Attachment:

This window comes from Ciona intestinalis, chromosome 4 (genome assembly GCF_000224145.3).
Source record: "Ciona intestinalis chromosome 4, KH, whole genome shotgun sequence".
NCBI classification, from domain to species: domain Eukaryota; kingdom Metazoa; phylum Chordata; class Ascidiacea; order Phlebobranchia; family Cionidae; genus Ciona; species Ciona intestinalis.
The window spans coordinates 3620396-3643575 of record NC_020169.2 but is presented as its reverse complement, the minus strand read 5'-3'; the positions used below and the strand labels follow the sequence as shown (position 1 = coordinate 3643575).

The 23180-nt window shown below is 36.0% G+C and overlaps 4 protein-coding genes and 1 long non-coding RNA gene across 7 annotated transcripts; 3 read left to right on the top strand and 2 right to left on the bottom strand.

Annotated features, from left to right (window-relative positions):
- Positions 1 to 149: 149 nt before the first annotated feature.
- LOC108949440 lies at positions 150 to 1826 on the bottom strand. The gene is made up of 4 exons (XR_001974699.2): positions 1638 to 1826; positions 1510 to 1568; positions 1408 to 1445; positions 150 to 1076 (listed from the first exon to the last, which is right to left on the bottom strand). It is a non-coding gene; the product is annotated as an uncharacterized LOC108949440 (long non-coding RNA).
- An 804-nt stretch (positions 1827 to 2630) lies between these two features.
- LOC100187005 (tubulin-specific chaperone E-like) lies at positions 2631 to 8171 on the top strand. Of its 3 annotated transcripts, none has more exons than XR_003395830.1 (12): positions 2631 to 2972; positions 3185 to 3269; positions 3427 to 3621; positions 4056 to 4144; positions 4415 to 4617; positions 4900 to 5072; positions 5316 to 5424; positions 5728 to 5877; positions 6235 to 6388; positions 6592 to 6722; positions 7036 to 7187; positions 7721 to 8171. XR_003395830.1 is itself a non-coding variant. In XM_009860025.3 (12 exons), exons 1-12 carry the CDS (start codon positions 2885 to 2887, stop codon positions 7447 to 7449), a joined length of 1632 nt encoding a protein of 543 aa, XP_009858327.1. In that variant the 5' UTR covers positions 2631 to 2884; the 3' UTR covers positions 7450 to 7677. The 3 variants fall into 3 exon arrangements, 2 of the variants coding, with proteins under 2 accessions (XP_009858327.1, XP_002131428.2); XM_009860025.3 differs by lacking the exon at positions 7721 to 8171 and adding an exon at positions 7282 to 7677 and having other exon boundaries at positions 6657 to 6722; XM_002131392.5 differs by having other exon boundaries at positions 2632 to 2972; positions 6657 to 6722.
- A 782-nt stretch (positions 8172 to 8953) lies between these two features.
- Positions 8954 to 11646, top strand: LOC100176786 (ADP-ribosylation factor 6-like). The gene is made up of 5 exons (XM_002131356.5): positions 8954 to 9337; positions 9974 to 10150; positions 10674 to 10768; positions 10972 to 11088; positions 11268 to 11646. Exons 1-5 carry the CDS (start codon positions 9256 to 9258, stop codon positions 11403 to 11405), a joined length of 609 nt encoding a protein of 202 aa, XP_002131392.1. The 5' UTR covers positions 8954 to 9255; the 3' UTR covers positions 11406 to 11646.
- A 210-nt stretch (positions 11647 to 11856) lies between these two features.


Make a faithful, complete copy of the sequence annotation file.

This window comes from Ciona intestinalis, chromosome 4 (genome assembly GCF_000224145.3).
Source record: "Ciona intestinalis chromosome 4, KH, whole genome shotgun sequence".
NCBI classification, from domain to species: domain Eukaryota; kingdom Metazoa; phylum Chordata; class Ascidiacea; order Phlebobranchia; family Cionidae; genus Ciona; species Ciona intestinalis.
The window spans coordinates 3620396-3643575 of record NC_020169.2 but is presented as its reverse complement, the minus strand read 5'-3'; the positions used below and the strand labels follow the sequence as shown (position 1 = coordinate 3643575).

The 23180-nt window shown below is 36.0% G+C and overlaps 4 protein-coding genes and 1 long non-coding RNA gene across 7 annotated transcripts; 3 read left to right on the top strand and 2 right to left on the bottom strand.

Annotated features, from left to right (window-relative positions):
- Positions 1 to 149: 149 nt before the first annotated feature.
- LOC108949440 lies at positions 150 to 1826 on the bottom strand. The gene is made up of 4 exons (XR_001974699.2): positions 1638 to 1826; positions 1510 to 1568; positions 1408 to 1445; positions 150 to 1076 (listed from the first exon to the last, which is right to left on the bottom strand). It is a non-coding gene; the product is annotated as an uncharacterized LOC108949440 (long non-coding RNA).
- An 804-nt stretch (positions 1827 to 2630) lies between these two features.
- LOC100187005 (tubulin-specific chaperone E-like) lies at positions 2631 to 8171 on the top strand. Of its 3 annotated transcripts, none has more exons than XR_003395830.1 (12): positions 2631 to 2972; positions 3185 to 3269; positions 3427 to 3621; positions 4056 to 4144; positions 4415 to 4617; positions 4900 to 5072; positions 5316 to 5424; positions 5728 to 5877; positions 6235 to 6388; positions 6592 to 6722; positions 7036 to 7187; positions 7721 to 8171. XR_003395830.1 is itself a non-coding variant. In XM_009860025.3 (12 exons), exons 1-12 carry the CDS (start codon positions 2885 to 2887, stop codon positions 7447 to 7449), a joined length of 1632 nt encoding a protein of 543 aa, XP_009858327.1. In that variant the 5' UTR covers positions 2631 to 2884; the 3' UTR covers positions 7450 to 7677. The 3 variants fall into 3 exon arrangements, 2 of the variants coding, with proteins under 2 accessions (XP_009858327.1, XP_002131428.2); XM_009860025.3 differs by lacking the exon at positions 7721 to 8171 and adding an exon at positions 7282 to 7677 and having other exon boundaries at positions 6657 to 6722; XM_002131392.5 differs by having other exon boundaries at positions 2632 to 2972; positions 6657 to 6722.
- A 782-nt stretch (positions 8172 to 8953) lies between these two features.
- Positions 8954 to 11646, top strand: LOC100176786 (ADP-ribosylation factor 6-like). The gene is made up of 5 exons (XM_002131356.5): positions 8954 to 9337; positions 9974 to 10150; positions 10674 to 10768; positions 10972 to 11088; positions 11268 to 11646. Exons 1-5 carry the CDS (start codon positions 9256 to 9258, stop codon positions 11403 to 11405), a joined length of 609 nt encoding a protein of 202 aa, XP_002131392.1. The 5' UTR covers positions 8954 to 9255; the 3' UTR covers positions 11406 to 11646.
- A 210-nt stretch (positions 11647 to 11856) lies between these two features.